Home is where the heart is. So, you can go home again. Home lives forever in our hearts and memories. I am writing this on a bus on my return from visiting family just an hour away from Hemstock’s Mills (the family homestead) near Chatsworth, Ontario. My sister suddenly mentioned that maybe we should visit the farm as it had been around thirty years since we had seen it. It was time to go and see what was left, if anything, of our family home, saw and grist mill. Although my childhood was very traumatic ( and I certainly have no wish to repeat it ) Hemstock’s Mills (where I spent most of my summers and many holidays) holds nothing but the positive memories that I choose to retain. Therefore, it occupies a deep place within my heart, soul, and personal and familial mythology.
So, it was with a sense of daring that I said yes to her proposal. What if it was changed beyond recognition? What if the house, barn and mill had been demolished? Could I still maintain my memories untarnished by the visible physical evidence of the passage of time? However, as we turned down the county road it was clear that time was standing still. Leaving the farm and mill unchanged in a way that is almost eerie in 2014! The only change was the stone-faced house – no longer white – but cool gray. Other than this, nothing significant had changed.
As the new owner of Hemstock’s Mills (Todd) showed us around, I felt a deep sense of gratitude as my sister and I told him some family stories. They came tumbling out of us. So much to tell in such a small amount of time. He listened intently, keen to hear the stories of this place he purchased in January. He had a few of his own to tell including how the roof of the sawmill collapsed in 1996 – the year of the death of the last Hemstock to occupy the homestead. Of course we told him this came as no surprise to us as there has been a corresponding event to mark every Hemstock who passed away in that house. He nodded, knowingly. He was eager to hear all we could tell him of the place that has been described as “the Tim Horton’s of its day.” For, long ago and far away, Mennonites and others came to the mill & lingered around the pot-bellied stove talking to my grandfather. Sharing the local gossip. A post-office, voting station, blacksmith shop, store and more operated here at various times & a ‘local boy’ (our neighbour, Len Weeden, now 81) included a chapter called “Hemstock’s Mills” in his recent memoir entitled PICKIN’ STONES (gifted to me by my sister).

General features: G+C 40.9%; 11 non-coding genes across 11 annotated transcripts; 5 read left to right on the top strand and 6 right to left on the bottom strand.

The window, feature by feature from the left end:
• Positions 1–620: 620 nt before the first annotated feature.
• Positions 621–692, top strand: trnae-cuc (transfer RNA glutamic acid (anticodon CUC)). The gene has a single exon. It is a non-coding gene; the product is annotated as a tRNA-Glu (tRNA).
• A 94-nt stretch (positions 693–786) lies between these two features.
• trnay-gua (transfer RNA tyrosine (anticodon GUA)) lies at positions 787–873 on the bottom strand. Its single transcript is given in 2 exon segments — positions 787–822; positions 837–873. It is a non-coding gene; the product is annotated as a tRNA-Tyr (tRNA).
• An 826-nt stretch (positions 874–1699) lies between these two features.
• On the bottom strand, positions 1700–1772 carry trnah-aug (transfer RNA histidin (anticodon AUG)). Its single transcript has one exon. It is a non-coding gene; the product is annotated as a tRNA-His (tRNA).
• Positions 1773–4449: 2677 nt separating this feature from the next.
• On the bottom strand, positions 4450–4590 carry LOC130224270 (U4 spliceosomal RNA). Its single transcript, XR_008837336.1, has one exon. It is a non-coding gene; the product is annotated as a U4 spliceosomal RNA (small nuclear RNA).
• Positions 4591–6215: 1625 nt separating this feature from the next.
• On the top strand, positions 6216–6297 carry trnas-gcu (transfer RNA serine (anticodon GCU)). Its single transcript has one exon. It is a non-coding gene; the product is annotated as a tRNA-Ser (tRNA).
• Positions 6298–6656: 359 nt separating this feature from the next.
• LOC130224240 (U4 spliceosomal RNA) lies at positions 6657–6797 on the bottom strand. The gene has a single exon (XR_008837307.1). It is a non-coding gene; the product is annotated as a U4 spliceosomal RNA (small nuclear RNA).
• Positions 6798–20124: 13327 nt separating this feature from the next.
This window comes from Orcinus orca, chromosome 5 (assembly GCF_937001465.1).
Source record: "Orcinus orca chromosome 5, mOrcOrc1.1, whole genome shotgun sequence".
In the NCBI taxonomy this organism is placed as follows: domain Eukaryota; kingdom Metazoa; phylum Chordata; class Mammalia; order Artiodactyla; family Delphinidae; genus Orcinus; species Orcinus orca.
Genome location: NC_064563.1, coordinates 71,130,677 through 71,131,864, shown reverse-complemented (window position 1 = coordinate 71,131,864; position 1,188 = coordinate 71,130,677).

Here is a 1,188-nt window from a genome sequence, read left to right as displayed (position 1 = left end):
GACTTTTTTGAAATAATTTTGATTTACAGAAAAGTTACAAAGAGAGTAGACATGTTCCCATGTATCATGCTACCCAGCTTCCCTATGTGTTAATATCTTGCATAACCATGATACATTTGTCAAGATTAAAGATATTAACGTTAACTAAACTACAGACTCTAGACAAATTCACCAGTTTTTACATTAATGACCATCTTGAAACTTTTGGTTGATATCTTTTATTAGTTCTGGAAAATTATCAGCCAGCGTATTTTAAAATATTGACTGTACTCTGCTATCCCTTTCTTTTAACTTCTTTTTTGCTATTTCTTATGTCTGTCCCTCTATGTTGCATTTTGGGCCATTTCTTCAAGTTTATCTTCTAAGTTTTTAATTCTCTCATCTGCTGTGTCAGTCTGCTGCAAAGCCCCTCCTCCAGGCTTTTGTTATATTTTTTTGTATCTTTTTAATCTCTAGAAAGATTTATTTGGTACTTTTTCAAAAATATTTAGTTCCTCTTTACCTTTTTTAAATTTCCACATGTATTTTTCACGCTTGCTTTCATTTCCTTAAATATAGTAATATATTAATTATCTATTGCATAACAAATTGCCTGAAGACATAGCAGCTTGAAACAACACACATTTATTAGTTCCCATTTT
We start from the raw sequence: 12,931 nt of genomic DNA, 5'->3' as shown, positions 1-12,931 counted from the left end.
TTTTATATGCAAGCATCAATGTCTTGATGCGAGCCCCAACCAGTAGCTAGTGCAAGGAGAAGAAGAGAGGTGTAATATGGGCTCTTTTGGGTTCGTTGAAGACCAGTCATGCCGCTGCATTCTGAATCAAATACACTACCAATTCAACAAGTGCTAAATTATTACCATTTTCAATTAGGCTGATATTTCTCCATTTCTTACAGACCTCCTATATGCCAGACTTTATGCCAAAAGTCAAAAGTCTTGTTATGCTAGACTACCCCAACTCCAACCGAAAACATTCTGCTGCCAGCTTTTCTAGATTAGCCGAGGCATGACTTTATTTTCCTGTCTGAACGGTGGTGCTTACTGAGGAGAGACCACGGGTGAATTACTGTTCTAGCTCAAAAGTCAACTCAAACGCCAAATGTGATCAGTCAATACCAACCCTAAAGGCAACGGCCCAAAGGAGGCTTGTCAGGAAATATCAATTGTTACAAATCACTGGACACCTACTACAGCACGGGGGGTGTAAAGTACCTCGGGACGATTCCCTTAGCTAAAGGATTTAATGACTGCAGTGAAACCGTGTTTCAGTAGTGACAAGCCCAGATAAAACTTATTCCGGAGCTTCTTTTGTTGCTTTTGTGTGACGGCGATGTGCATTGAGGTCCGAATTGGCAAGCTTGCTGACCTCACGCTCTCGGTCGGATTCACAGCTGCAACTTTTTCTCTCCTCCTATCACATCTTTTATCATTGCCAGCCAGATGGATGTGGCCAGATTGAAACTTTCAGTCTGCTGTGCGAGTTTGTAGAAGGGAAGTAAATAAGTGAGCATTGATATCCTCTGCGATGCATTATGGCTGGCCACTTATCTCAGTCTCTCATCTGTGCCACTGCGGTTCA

While we walked down memory lane telling our old stories of days gone by, visions of the past played across my mind and sounds from the old saw, now sitting up against the wall, filled the air. The rushing sound of water going over the dam united the past and present into ONE glorious, timeless, NOW. Visions of my grandfather walking up the hill from the mill covered in chop and sawdust. My brother, Blair, standing with his bow and arrow as a young teen, shooting fish in the water the way only indigenous people did. My sister, Gillian, at ten, dressed in a long dress and bonnet serving lemonade to the hired men who smiled gratefully as they slaked their thirst before re-entering the mill. So many memories. So sharp. So clear. Of course, I was not surprised that the past returns so vividly. Time is an illusion we accept as real. And, memories return easily once we make the decision to remember. It is a choice. As is everything. We can create our ‘new’ story from our acceptance and understanding of our ‘old’ story. It is what it is. Nothing is lost in the mind of Source, I have found. It is all there. All waiting to be un-covered, seen, re-claimed, processed, savoured and re-imagined in Divine Timing. All unchanged in one dimension and constantly changing in another.
As we prepared to leave, Todd gave us a gift that I will never forget. I told him that my grandfather thought Hemstock’s Mills was some kind of paradise and that the few times he left it to travel, his only desire was to return. Todd said, “after only six months here, I feel exactly the same way.” He said he would care for this place always & would only leave “the day he is carried out in a box.” Wow! Six months here and he knows & fully appreciates the spirit of this place. It’s o.k., Gramps. Hemstock’s Mills is in very good hands.